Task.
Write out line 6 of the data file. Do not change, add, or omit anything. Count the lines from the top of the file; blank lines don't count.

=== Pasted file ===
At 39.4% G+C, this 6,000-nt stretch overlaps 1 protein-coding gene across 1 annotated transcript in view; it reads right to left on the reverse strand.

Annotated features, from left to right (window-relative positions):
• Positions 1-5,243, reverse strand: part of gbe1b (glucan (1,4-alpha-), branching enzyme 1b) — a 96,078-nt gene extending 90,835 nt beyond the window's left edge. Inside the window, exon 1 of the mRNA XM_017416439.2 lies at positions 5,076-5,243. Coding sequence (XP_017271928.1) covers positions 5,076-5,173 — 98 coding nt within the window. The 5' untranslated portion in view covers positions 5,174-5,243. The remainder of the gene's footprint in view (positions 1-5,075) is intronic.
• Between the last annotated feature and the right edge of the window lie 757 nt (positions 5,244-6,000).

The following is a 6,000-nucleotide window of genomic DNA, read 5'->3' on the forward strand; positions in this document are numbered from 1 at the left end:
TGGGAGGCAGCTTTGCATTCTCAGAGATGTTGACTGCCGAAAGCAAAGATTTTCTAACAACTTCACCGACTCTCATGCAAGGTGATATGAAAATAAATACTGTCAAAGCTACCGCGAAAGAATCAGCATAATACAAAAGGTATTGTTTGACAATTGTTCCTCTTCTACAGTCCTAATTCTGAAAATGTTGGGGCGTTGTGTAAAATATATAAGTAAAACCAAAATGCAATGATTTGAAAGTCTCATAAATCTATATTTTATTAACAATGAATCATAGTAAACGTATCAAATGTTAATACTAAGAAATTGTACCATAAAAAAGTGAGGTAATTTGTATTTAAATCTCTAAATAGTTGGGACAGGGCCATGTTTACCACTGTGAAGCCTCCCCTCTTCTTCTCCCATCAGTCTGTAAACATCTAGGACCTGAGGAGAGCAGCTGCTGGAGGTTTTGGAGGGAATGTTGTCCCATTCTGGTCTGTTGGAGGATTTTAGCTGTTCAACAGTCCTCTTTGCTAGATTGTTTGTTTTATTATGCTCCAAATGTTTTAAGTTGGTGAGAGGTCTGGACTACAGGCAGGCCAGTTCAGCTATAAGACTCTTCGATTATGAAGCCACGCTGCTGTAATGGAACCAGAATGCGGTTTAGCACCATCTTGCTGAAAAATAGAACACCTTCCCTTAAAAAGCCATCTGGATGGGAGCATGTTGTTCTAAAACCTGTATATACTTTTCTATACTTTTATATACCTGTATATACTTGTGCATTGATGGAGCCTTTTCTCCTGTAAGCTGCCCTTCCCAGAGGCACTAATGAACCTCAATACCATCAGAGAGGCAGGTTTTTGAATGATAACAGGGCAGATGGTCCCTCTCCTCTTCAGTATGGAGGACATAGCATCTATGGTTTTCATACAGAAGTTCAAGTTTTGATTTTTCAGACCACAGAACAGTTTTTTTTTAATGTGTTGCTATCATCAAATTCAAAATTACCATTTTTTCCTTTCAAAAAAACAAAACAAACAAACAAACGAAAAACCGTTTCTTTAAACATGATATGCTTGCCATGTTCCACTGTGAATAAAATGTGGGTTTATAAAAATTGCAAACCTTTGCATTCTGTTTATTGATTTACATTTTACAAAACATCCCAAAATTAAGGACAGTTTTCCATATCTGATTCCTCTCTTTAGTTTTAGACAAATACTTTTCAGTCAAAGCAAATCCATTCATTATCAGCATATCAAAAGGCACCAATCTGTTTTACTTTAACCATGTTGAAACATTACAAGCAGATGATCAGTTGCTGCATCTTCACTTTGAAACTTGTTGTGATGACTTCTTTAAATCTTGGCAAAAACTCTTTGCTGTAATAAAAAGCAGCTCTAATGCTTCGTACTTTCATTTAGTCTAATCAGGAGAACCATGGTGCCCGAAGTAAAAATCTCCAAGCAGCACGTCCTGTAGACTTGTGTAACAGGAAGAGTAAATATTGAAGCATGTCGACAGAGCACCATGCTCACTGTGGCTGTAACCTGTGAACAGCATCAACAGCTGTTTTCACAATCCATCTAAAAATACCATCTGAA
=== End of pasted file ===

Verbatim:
TGGGAGGCAGCTTTGCATTCTCAGAGATGTTGACTGCCGAAAGCAAAGATTTTCTAACAACTTCACCGACTCTCATGCAAGGTGATATGAAAATAAATACTGTCAAAGCTACCGCGAAAGAATCAGCATAATACAAAAGGTATTGTTTGACAATTGTTCCTCTTCTACAGTCCTAATTCTGAAAATGTTGGGGCGTTGTGTAAAATATATAAGTAAAACCAAAATGCAATGATTTGAAAGTCTCATAAATCTATATTTTATTAACAATGAATCATAGTAAACGTATCAAATGTTAATACTAAGAAATTGTACCATAAAAAAGTGAGGTAATTTGTATTTAAATCTCTAAATAGTTGGGACAGGGCCATGTTTACCACTGTGAAGCCTCCCCTCTTCTTCTCCCATCAGTCTGTAAACATCTAGGACCTGAGGAGAGCAGCTGCTGGAGGTTTTGGAGGGAATGTTGTCCCATTCTGGTCTGTTGGAGGATTTTAGCTGTTCAACAGTCCTCTTTGCTAGATTGTTTGTTTTATTATGCTCCAAATGTTTTAAGTTGGTGAGAGGTCTGGACTACAGGCAGGCCAGTTCAGCTATAAGACTCTTCGATTATGAAGCCACGCTGCTGTAATGGAACCAGAATGCGGTTTAGCACCATCTTGCTGAAAAATAGAACACCTTCCCTTAAAAAGCCATCTGGATGGGAGCATGTTGTTCTAAAACCTGTATATACTTTTCTATACTTTTATATACCTGTATATACTTGTGCATTGATGGAGCCTTTTCTCCTGTAAGCTGCCCTTCCCAGAGGCACTAATGAACCTCAATACCATCAGAGAGGCAGGTTTTTGAATGATAACAGGGCAGATGGTCCCTCTCCTCTTCAGTATGGAGGACATAGCATCTATGGTTTTCATACAGAAGTTCAAGTTTTGATTTTTCAGACCACAGAACAGTTTTTTTTTAATGTGTTGCTATCATCAAATTCAAAATTACCATTTTTTCCTTTCAAAAAAACAAAACAAACAAACAAACGAAAAACCGTTTCTTTAAACATGATATGCTTGCCATGTTCCACTGTGAATAAAATGTGGGTTTATAAAAATTGCAAACCTTTGCATTCTGTTTATTGATTTACATTTTACAAAACATCCCAAAATTAAGGACAGTTTTCCATATCTGATTCCTCTCTTTAGTTTTAGACAAATACTTTTCAGTCAAAGCAAATCCATTCATTATCAGCATATCAAAAGGCACCAATCTGTTTTACTTTAACCATGTTGAAACATTACAAGCAGATGATCAGTTGCTGCATCTTCACTTTGAAACTTGTTGTGATGACTTCTTTAAATCTTGGCAAAAACTCTTTGCTGTAATAAAAAGCAGCTCTAATGCTTCGTACTTTCATTTAGTCTAATCAGGAGAACCATGGTGCCCGAAGTAAAAATCTCCAAGCAGCACGTCCTGTAGACTTGTGTAACAGGAAGAGTAAATATTGAAGCATGTCGACAGAGCACCATGCTCACTGTGGCTGTAACCTGTGAACAGCATCAACAGCTGTTTTCACAATCCATCTAAAAATACCATCTGAA